WUFT News

Demand For ‘Good Bacteria’ Expected To Continue Increasing

By on October 30th, 2013
DanActive is one of many foods products to use probiotics. Probiotics are bacterial supplements that help digestive issues.

mj ecker / Flickr

DanActive is one of many food products to use probiotics. Probiotics are bacterial supplements that help with digestive issues.

Chances are you’ve seen “good bacteria” on store shelves.

They’re known as probiotics and are part of the multi-billion-dollar industry of health supplements.

Probiotics are similar to the beneficial bacteria found naturally in the human gut, according to the National Center for Complementary and Alternative Medicine. These bacteria reduce harmful organisms in the intestine and stimulate the body’s immune system.

The probiotic supplements are often marketed as helping to prevent and treat digestive problems.

“(People are) starting to understand that it can be a very inexpensive and an easy fix,” said Wesley Cooke, an assistant manager at Sunflower Health Foods.

Demand worldwide is expected to reach almost $45 billion by 2018, according to a report by Transparency Market Research.

The University of Florida’s Institute of Food and Agricultural Sciences has been conducting research on probiotics.

“The proven research benefits of probiotics are not as bona fide as we would want them to be,” said Tyler Culpepper, a postdoctoral associate at UF. ”There are lots of studies that show some conflicting things, but fortunately there are some things that are pretty well-represented and replicated.”

The proven benefits involve gastrointestinal health, and newer research is exploring possible benefits to immune health, weight maintenance and managing cholesterol, Culpepper said.

Probiotics, however, come in many strains and can affect people differently. Culpepper added that even the most reliable benefit of improving gastrointestinal symptoms may not work for everyone.

“Though it’s promising that probiotics are beneficial, we still need to lock in some of the mechanisms by which they work and try to find a way to tailor-make a probiotic cocktail for each individual person, so that they receive the maximum benefit,” Culpepper said.


This entry was posted in Health and Science and tagged , , , , , , . Bookmark the permalink.
 

More Stories in Health and Science

Veterinarian Heather Case draws blood from a horse. Case is now legally able to
take controlled substances outside of clinics to administer care to patients thanks to the Veterinary Medicine Mobility Act.

New Controlled Substance Law A Relief For Veterinarians

The recently passed Veterinary Medicine Mobility Act has been celebrated by veterinarians. The new law allows vets to legally bring controlled substances, such as anesthesia and euthanasia, with them when working outside their clinics.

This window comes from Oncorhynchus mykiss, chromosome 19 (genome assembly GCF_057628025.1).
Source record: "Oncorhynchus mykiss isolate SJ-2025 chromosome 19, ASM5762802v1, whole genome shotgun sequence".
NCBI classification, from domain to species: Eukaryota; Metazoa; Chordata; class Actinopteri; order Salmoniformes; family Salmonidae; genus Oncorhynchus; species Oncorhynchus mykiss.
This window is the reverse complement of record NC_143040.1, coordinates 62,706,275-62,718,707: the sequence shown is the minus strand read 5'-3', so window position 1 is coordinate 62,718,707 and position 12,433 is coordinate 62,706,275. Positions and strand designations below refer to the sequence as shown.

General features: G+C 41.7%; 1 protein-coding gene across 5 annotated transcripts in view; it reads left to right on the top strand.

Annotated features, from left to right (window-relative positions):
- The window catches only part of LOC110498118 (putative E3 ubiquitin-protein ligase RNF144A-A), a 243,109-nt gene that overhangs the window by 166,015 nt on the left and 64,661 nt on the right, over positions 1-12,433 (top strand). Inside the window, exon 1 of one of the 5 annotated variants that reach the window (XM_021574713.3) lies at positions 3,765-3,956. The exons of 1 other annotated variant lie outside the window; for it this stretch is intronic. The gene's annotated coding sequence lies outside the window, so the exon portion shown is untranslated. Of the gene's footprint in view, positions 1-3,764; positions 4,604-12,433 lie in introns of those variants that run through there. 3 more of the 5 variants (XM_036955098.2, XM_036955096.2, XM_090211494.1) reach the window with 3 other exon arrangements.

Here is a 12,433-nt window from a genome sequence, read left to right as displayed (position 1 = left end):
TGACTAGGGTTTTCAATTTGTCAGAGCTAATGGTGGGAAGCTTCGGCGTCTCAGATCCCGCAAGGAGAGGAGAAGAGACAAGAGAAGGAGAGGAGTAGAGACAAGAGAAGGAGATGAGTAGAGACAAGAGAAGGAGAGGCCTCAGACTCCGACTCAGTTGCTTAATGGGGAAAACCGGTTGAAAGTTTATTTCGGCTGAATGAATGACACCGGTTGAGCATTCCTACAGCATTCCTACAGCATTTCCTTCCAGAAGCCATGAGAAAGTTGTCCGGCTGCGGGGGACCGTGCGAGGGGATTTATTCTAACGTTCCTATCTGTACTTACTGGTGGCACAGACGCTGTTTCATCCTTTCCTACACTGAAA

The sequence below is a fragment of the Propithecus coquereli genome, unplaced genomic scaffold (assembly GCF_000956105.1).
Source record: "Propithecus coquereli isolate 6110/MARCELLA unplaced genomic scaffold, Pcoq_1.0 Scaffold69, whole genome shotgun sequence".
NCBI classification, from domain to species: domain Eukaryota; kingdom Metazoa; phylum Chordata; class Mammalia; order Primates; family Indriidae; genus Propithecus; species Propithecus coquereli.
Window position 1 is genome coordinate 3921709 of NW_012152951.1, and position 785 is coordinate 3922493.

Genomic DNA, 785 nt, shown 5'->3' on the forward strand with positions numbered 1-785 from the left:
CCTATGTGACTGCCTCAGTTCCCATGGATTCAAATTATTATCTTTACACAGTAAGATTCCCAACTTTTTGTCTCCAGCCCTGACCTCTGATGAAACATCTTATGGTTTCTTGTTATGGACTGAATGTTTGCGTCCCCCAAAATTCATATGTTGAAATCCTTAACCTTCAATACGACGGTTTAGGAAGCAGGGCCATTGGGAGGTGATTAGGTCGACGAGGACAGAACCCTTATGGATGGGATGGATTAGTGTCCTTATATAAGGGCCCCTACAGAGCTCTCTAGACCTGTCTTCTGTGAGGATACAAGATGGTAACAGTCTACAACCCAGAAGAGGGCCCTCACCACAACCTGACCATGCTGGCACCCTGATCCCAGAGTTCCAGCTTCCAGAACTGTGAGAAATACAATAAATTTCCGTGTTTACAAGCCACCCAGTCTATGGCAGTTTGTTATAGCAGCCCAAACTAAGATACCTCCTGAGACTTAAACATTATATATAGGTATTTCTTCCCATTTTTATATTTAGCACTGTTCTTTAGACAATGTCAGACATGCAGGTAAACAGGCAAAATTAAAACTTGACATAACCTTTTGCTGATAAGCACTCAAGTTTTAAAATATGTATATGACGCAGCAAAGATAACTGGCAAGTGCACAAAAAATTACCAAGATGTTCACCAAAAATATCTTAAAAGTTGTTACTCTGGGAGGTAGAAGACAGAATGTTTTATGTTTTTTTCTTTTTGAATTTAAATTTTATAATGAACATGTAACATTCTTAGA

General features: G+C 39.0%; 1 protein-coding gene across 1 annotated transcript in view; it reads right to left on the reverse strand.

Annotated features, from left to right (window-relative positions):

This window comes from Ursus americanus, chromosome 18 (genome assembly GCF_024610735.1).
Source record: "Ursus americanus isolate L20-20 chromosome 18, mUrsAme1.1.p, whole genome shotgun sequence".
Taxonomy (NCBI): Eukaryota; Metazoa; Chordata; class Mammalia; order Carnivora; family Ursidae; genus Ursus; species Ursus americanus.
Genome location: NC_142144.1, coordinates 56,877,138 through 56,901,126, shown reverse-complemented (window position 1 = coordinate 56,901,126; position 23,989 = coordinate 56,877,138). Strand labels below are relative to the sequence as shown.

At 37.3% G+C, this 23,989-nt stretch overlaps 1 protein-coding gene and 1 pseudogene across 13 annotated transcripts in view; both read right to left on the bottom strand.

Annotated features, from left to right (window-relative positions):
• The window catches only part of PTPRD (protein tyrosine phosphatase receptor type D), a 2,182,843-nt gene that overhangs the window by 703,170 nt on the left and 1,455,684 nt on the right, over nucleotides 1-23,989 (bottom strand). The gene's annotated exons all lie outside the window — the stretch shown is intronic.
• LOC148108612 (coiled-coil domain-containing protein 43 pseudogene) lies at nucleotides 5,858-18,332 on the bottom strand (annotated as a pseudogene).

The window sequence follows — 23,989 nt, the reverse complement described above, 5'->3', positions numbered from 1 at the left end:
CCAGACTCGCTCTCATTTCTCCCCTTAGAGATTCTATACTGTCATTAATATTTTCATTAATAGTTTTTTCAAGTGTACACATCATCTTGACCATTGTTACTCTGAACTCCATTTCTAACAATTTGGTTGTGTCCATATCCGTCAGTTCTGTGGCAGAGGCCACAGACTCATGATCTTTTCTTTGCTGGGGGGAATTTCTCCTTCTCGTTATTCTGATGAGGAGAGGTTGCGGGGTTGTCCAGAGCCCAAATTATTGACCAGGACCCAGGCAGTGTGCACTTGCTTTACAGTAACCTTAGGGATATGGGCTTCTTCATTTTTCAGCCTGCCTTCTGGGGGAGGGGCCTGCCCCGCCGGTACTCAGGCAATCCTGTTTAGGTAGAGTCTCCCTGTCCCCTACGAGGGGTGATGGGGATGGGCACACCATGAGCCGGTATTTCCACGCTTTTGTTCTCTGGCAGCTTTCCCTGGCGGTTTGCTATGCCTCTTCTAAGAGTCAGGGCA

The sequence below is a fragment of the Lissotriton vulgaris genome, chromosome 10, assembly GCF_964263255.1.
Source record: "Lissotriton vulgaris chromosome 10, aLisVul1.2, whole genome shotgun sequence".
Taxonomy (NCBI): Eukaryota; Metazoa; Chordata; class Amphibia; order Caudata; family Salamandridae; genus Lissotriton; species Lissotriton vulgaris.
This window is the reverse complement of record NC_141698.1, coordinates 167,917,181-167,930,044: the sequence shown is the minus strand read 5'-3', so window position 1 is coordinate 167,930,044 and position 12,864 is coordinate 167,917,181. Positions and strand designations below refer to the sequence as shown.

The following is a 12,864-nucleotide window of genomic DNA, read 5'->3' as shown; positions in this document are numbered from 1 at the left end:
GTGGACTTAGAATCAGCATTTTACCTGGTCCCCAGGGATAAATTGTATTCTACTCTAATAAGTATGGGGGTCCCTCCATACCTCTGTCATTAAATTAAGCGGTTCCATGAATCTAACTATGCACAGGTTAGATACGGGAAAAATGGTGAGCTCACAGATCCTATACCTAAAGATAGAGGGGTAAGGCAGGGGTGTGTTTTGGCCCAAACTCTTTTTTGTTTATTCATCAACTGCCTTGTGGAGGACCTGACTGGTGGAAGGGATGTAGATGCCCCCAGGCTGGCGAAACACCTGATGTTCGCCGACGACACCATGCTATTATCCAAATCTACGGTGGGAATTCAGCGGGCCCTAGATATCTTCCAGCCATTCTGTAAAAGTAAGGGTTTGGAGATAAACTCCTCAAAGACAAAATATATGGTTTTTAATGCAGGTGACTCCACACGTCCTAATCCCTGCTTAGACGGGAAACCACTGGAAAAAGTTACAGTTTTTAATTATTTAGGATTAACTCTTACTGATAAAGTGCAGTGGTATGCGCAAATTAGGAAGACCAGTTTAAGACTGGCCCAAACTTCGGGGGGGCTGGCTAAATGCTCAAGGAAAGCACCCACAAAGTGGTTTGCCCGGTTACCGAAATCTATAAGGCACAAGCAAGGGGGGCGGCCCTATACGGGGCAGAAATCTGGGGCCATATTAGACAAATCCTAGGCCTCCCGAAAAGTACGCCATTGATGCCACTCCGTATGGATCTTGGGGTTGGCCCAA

Isaiah Attah, a subject in "Terra Blight," was 13 years old during the film and is now 18. Attah was metal scavenging for extra money to pay for school.

University of Florida Alumni Shed Light on Electronic Waste

Environmental documentary to showcase in Rome this October. Director and community members share their thoughts on the impact of old electronics.


Samsun Lampotang (left) and David Lizdas practice using the simulator to deliver a dose of anesthesia. They believe this euiptment can be used to help military doctors practice difficult procedures with limited resources.

UF Researchers Develop “Mixed-Reality” Training Technology for Military

Experts at UF develop simulators to help military doctors by providing opportunities to practice techniques. The Department of Defense granted the research team $1.7 million to develop five simulators over five years.


Robot and avatar in SecondLife

Ocala Scientist Tests How People Trust Technology

Ocala-based scientist plans to begin government-funded simulation in June. The simulation will examine the trust humans have in robots.


Grief counselors were sent to Keystone Heights Junior/Senior High School, at 900 Orchid Ave., in Keystone Heights. Clay County School District is undertaking measures to improve their suicide prevention and intervention methods.

Clay County Schools Reassessing Suicide Prevention Resources

Following three student suicides this year, Clay County School District is launching an outreach initiative to help students, parents and school personnel identify at-risk students and link them with resources.


Thank you for your support

WUFT depends on the support of our community — people like you — to help us continue to provide quality programming to North Central Florida.
Become a Sustainer
I want to support FM 89.1/NPR
I want to support Florida's 5/PBS
Donate a Vehicle
Day Sponsorship Payments
Underwriting Payments